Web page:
If it is desired to take the connection apart, the annular portion 6 is rotated around the tube 1 in the direction of arrow F (FIG. 2) in order to bring each lug 6d into the vicinity of the front end of a tab 5. During this motion, the tabs 5 are splayed apart to reach the position shown in dot-dashed lines in FIGS. 2 and 3, thereby releasing the hooks 5a from the flange 1d. Pulling the hose 2 in the direction of arrow F1 then moves it away from the tube 1.
The person skilled in the art may have already observed various advantages of the invention. The number of parts required for making the device is small, and they do not require making very accurately. The cost of the device is thus low. Further, the axial force with which the tube 1 is engaged in the hose 2 up to locking taking place may itself be low, e.g. about 200 newtons for a hose diameter of about 40 mm, and assuming that the pressure of the fluid conveyed is less than 10 bars.
The complement art fastening means on the ring and the tube may naturally be of very different types. Thus, by way of example, FIG. 4 shows a variant embodiment in which items described above with respect to the embodiment shown in FIGS. 1 to 3 are given the same reference numerals plus 10.
In the variant of FIG. 4, the tabs 15 are connected to the tube 11 and they are preferably integrally molded therewith. They have hooks 15a which engage behind the ring 13 at the end of a connection operation, with the edge 13j of the ring performing a function analogous to the face 1e of the flange 1d.
The unlocking annular portion 16 and its sleeve 16e are shown diagrammatically. They are preferably of the same type as described for the preceding embodiment. The same applies to the groove 13e and the shoulder 13d. On the tube 11, they correspond to a frustoconical portion 11g whose outside diameter pushes back the wall of the hose 12 into the groove 13e while pitching it against the edge 13g.
Various advantages of the invention are mentioned above. It should also be observed, in general, that the dimensions of the various parts and the tolerances required for assembly and disassembly should be designed in each case to ensure that the free end of the hose is compressed and deformed by an amount which is just sufficient to obtain a surface on the hose suitable for conferring the required degree of sealing to the connection. In this respect, it is mentioned that tests have shown that the invention can easily be adapted to meet the most severe requirements in the art.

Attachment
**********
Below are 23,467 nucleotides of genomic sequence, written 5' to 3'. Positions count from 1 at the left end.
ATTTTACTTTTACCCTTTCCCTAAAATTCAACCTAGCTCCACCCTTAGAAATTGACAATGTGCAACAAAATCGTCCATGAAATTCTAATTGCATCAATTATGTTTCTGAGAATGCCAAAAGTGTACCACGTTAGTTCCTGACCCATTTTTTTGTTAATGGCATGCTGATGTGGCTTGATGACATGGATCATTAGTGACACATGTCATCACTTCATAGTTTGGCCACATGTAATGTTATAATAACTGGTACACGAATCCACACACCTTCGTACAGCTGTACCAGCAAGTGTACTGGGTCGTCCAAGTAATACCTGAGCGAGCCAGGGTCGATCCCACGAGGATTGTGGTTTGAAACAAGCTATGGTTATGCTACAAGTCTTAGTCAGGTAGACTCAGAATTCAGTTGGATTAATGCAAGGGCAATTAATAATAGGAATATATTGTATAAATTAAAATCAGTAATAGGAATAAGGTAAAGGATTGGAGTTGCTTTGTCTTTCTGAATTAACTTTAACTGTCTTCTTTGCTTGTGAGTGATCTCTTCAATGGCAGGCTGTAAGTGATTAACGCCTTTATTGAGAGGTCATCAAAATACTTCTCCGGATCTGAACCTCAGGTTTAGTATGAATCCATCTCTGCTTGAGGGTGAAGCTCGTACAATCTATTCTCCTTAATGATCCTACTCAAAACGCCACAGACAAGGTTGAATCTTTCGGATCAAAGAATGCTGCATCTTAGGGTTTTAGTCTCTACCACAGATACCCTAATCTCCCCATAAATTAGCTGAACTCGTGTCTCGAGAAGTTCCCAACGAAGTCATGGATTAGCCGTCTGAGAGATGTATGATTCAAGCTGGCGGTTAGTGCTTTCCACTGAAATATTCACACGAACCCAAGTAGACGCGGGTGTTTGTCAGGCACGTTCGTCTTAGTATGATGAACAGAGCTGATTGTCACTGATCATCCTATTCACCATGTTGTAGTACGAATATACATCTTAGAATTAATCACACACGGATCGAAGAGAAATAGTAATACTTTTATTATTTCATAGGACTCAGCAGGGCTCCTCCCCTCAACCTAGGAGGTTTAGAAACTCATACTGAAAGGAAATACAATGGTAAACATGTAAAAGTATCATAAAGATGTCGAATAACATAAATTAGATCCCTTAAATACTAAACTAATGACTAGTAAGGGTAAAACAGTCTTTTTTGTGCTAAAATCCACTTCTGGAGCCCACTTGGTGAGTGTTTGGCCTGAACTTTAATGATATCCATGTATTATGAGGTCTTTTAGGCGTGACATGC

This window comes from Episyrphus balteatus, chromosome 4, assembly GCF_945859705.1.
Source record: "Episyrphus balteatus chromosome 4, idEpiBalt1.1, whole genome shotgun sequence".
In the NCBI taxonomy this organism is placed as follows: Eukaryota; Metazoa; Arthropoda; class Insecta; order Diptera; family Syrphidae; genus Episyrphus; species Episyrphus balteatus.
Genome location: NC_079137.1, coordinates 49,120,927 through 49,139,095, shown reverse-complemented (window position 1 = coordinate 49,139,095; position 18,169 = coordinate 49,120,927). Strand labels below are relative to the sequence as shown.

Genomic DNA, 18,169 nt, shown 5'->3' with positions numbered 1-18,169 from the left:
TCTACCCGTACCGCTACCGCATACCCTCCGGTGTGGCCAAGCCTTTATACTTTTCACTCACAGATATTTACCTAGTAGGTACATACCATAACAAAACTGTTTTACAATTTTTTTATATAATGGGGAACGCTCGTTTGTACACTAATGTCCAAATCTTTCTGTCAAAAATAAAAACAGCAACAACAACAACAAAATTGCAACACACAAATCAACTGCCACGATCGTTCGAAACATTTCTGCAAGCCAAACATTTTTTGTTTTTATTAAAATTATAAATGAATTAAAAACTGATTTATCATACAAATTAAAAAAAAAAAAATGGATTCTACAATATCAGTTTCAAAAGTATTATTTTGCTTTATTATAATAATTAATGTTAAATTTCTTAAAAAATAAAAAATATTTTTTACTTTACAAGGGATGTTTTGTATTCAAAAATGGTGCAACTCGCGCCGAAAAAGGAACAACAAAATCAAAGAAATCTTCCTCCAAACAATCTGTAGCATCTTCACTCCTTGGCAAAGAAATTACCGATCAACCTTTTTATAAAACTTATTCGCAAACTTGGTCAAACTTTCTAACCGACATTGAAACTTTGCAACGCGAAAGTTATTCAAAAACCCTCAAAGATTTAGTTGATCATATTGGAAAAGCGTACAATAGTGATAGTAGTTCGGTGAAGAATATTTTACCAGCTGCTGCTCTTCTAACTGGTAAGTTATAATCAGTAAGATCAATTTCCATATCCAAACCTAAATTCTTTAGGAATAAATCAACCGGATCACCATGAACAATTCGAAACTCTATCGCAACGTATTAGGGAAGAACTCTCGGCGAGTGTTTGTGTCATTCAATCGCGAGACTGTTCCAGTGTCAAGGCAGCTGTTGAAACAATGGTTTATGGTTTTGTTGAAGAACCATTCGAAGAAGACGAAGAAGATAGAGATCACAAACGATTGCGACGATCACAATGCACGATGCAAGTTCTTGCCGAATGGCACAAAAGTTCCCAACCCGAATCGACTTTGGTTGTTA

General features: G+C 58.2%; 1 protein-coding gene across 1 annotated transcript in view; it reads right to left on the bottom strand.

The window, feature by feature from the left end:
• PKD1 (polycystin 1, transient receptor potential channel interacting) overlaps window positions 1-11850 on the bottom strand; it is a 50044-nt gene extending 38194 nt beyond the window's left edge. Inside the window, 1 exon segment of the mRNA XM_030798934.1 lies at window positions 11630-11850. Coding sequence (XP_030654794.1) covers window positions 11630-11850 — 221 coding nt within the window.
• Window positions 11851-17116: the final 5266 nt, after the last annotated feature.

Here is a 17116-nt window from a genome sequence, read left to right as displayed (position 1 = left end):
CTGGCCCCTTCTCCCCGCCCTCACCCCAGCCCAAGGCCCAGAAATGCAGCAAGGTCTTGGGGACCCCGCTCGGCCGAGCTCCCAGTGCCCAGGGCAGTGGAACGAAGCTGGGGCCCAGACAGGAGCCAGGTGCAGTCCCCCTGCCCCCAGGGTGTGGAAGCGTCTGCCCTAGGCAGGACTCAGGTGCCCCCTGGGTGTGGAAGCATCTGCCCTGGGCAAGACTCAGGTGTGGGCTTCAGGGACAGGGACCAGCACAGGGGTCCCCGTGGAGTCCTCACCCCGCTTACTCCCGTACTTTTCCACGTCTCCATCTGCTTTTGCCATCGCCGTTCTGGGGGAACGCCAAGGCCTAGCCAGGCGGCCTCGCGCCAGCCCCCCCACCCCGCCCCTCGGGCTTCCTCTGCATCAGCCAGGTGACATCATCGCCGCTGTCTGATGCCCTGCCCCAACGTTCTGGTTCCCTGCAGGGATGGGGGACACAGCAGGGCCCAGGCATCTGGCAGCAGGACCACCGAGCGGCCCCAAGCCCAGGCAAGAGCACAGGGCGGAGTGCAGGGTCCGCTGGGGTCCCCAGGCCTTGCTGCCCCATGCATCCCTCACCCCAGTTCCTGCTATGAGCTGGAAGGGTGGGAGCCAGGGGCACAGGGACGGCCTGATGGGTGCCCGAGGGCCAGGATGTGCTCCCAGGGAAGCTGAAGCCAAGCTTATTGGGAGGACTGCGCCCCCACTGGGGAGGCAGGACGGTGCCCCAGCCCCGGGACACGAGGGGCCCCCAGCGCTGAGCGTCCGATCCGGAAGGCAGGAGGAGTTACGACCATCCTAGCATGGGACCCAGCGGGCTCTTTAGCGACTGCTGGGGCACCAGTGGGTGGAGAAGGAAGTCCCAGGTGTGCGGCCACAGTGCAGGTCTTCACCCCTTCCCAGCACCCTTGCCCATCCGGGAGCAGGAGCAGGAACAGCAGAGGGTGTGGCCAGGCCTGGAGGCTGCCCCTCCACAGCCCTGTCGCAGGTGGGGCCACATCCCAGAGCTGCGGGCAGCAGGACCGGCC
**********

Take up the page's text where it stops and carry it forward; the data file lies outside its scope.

Finally, although the axial fastening means are of the same general type in the examples described, complementary members of other types could also be used, for example of the type commonly referred to as a "bayonet" coupling and as described, in particular, in the present Applicants' French patent application number 90 02537 filed Feb. 28, 1990. Such a coupling is suitable, in particular, for fully automated installation. In addition, when providing a releasable connection it is generally possible to make use of one part only.
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|U.S. Classification||285/23, 285/259, 285/915, 285/242, 285/319, 285/314, 285/906|
|International Classification||F16L37/12, F16L33/22|
|Cooperative Classification||Y10S285/915, Y10S285/906, F16L33/22, F16L37/0985|
|May 22, 1990||AS||Assignment|
Owner name: AUTOBREVETS, FRANCE
Free format text: ASSIGNMENT OF ASSIGNORS INTEREST.;ASSIGNOR:MARCHOU, JACQUES;REEL/FRAME:005320/0099
Effective date: 19900515
|Sep 21, 1993||CC||Certificate of correction|
|Jan 22, 1996||FPAY||Fee payment|
Year of fee payment: 4
|Feb 15, 2000||REMI||Maintenance fee reminder mailed|
|Jul 23, 2000||LAPS||Lapse for failure to pay maintenance fees|
|Sep 19, 2000||FP||Expired due to failure to pay maintenance fee|
Effective date: 20000721